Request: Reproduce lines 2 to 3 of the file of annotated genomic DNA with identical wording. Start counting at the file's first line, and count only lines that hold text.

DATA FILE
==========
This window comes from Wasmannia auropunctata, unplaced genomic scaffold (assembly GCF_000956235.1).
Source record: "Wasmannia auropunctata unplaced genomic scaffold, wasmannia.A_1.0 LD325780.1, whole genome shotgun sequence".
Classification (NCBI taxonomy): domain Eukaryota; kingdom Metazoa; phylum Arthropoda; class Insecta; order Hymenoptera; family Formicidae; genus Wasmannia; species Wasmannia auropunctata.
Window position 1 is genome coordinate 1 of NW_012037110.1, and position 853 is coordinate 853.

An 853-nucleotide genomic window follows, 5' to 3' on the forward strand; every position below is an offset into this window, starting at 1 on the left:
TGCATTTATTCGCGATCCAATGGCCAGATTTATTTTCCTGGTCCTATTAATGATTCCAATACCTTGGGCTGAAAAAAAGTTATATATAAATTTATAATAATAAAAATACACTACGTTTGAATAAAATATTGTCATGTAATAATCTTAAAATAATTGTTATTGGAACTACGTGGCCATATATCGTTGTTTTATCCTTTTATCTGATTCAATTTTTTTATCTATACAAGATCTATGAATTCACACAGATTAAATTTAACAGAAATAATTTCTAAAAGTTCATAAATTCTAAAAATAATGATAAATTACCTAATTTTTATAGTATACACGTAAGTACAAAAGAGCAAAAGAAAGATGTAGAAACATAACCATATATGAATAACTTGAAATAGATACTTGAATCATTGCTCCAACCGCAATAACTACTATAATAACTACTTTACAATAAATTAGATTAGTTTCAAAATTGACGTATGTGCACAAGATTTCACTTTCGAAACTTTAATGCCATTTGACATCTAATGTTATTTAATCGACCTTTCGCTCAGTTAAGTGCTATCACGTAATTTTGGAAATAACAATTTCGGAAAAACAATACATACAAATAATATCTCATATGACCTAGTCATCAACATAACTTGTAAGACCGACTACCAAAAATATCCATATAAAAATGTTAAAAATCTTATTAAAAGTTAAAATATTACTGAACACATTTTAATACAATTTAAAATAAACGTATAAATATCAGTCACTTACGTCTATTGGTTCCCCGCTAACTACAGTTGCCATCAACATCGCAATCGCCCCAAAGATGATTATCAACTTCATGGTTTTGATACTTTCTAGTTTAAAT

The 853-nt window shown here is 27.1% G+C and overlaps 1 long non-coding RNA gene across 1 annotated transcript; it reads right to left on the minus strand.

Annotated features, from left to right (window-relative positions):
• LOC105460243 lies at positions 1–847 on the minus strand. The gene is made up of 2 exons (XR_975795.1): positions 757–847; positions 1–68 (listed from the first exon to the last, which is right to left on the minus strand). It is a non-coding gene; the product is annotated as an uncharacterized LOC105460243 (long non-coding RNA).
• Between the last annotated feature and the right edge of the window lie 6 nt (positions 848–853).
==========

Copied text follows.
Source record: "Wasmannia auropunctata unplaced genomic scaffold, wasmannia.A_1.0 LD325780.1, whole genome shotgun sequence".
Classification (NCBI taxonomy): domain Eukaryota; kingdom Metazoa; phylum Arthropoda; class Insecta; order Hymenoptera; family Formicidae; genus Wasmannia; species Wasmannia auropunctata.